If you follow along with my instastories, you’ve been getting a peek into our life with chickens for the past four weeks. We’ve had ‘the girls’ for a month now, so I thought I’d give a little update on how we’ve adjusted to life with hens.
For those unaware, we bought four pullets (8 weeks) from a local hatchery. We have two Production Reds and two White Sussex. We chose these breeds because they are known for being great layers and both will produce lovely brown eggs. We do not plan to raise meat birds this year. As our pullets are only 12 weeks, we can’t expect to see eggs for another 6-8 weeks. Whomp, whomp. Yes, it’s hard to wait when you’re so excited!
They have a fully enclosed coop with a run, as well as a 6 foot fence around them. We built the secondary fencing because of the dogs. The chickens do not get to free-range unless we are outside with them, because we have both eagles and hawkes. We give them fresh feed, water, fruit and veg scraps, and hand picked piles of grass. At night they are fully locked up and so far, we haven’t had any predator issues (knock on wood.)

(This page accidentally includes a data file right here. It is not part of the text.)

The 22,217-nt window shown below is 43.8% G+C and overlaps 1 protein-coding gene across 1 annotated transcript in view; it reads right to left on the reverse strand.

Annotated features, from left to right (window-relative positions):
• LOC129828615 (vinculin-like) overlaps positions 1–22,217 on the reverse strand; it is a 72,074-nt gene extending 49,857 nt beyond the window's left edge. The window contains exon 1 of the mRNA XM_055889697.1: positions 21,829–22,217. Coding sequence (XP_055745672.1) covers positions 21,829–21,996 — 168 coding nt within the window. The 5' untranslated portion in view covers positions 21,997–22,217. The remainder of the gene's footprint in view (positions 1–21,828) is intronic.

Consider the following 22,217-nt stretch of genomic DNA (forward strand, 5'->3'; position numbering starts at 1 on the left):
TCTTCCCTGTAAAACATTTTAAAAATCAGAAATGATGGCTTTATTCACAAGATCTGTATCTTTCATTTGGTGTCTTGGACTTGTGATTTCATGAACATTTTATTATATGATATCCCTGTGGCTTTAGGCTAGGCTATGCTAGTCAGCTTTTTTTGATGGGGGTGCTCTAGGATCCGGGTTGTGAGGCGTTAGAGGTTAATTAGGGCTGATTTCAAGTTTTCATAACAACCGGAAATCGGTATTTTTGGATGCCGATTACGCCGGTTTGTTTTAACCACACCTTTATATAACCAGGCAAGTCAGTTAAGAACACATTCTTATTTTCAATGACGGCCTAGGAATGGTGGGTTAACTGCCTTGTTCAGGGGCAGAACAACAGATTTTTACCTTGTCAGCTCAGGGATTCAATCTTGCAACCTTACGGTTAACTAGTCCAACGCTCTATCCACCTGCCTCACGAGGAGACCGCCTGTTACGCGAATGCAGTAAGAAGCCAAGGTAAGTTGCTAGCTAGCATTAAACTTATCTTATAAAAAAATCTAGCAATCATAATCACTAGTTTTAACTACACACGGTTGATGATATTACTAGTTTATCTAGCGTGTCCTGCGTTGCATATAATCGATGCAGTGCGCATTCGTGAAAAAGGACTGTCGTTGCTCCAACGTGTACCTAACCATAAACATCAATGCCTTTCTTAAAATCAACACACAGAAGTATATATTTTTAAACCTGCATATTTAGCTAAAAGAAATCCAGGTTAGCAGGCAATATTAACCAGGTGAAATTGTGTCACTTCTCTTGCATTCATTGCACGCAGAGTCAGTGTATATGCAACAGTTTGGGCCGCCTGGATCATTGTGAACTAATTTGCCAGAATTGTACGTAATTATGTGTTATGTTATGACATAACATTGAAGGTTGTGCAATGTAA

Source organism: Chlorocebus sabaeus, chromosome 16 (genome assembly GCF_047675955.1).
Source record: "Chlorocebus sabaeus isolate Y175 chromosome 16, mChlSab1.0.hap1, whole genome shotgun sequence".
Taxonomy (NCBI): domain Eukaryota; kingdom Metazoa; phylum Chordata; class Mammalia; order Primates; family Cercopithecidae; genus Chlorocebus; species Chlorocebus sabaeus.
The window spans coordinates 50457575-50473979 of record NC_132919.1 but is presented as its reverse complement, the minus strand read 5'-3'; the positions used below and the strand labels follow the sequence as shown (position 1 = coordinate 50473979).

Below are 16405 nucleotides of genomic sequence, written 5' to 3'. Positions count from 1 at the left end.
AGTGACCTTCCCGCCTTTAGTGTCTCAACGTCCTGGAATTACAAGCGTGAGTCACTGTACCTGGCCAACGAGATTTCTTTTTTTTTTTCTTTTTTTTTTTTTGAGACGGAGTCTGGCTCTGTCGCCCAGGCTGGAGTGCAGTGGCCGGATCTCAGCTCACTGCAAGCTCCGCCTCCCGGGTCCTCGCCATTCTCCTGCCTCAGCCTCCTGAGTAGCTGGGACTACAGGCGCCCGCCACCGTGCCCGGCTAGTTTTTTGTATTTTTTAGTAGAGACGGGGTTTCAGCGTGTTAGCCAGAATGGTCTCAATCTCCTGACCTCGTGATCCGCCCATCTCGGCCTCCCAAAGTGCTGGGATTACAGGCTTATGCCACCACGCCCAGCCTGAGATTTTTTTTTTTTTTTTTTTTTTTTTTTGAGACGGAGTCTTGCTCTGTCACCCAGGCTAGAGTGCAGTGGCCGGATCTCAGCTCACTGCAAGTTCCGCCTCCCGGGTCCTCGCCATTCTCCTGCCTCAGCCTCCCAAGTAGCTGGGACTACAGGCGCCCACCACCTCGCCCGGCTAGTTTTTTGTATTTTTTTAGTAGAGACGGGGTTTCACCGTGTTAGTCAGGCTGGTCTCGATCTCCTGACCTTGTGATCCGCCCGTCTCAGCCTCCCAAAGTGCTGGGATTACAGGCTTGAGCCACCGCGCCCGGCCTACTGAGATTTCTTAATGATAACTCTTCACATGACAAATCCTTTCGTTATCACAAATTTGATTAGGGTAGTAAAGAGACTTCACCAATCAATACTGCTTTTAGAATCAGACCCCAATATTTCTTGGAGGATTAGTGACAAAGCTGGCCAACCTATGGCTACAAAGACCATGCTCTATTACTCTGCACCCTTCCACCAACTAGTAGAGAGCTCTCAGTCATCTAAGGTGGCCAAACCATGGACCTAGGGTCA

Chickens have proved easy to care for. I fill their water and food jug every three days and it dispenses more as soon as the tray runs out. I clean their coop once a week, but I really like a clean coop. It keeps down smells and makes it look pretty. I’d like to think the girls appreciate the cleanliness. Apparently the average is every 2-4 weeks.
The coop we purchased was off Amazon and took my husband about two hours to put together. It’s got a slide out tray for easy cleaning, two roosting poles, and two easy access boxes for egg collection. We added chicken wire to the bottom to keep things from digging in.
I can already tell we’ll want more chickens next year. Maybe ten or so. Why? Because we can. Haha! We’ll likely sell our cute little ready-made coop and build one to accommodate more birds. I’d really like to add some Americaunas to the mix so we can get some Easter Egg colours.
I’m not ashamed to admit that I was nervous having pullets the first couple days. I wasn’t raised on a farm and I had zero experience with chickens. I quickly got the hang of the routine and the girls come running when they see me approach the coop. They let me hold them, stroke them, and their working on getting use to my children. They like our oldest the most, but he spends a lot of time with them.
All three of the kids love having chickens. They’re happy to help with whatever chores they require and they visit them several times a day. It’s teaching them to respect animals, care for them, and understand that food production requires work!
No regrets over here. Life with chickens is great! Just call me Chicken lady 😉